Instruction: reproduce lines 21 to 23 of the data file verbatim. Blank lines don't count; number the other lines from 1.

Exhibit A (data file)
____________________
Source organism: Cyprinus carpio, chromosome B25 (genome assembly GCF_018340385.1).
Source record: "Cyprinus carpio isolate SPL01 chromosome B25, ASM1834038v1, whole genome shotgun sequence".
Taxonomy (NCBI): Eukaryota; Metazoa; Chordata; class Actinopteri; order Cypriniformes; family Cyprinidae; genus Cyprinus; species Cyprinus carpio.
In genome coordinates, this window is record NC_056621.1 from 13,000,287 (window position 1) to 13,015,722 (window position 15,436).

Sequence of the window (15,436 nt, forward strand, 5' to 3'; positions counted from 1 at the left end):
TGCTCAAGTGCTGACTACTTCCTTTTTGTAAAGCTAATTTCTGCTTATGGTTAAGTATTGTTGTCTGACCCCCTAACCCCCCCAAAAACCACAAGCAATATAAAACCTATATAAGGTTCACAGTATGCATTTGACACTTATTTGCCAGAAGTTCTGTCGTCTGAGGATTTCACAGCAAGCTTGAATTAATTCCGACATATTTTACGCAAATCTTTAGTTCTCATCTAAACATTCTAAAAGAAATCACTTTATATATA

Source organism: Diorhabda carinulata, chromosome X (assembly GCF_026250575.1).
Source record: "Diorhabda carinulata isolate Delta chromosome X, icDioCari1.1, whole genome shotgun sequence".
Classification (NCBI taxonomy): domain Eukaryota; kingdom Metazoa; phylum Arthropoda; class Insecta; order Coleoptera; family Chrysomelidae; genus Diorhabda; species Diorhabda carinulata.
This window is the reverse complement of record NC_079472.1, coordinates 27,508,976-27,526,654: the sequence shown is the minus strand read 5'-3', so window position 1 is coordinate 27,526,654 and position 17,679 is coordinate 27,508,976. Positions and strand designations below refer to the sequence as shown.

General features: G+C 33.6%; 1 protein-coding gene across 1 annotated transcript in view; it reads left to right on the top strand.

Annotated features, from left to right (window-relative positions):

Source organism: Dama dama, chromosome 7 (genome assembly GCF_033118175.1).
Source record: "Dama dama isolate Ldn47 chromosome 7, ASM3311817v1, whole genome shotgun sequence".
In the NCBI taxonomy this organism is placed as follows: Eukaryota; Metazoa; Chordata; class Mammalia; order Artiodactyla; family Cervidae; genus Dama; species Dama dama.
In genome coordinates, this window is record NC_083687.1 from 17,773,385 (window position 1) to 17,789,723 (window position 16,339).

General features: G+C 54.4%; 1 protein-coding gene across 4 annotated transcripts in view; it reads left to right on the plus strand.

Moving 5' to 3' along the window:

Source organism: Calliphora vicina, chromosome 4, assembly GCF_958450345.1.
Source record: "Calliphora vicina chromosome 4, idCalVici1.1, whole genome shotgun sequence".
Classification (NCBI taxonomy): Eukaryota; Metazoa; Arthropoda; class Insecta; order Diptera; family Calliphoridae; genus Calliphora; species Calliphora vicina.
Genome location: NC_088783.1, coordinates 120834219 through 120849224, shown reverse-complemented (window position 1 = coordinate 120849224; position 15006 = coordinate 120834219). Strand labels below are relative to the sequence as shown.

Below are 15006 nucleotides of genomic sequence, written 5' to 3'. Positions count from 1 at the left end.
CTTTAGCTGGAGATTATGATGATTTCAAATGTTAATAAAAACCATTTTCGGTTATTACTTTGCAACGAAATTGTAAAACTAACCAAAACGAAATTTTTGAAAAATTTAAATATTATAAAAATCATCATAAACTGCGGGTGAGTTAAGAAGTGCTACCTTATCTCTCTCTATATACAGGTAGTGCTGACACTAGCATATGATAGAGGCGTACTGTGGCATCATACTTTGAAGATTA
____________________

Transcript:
Classification (NCBI taxonomy): Eukaryota; Metazoa; Arthropoda; class Insecta; order Diptera; family Calliphoridae; genus Calliphora; species Calliphora vicina.
Genome location: NC_088783.1, coordinates 120834219 through 120849224, shown reverse-complemented (window position 1 = coordinate 120849224; position 15006 = coordinate 120834219). Strand labels below are relative to the sequence as shown.

Below are 15006 nucleotides of genomic sequence, written 5' to 3'. Positions count from 1 at the left end.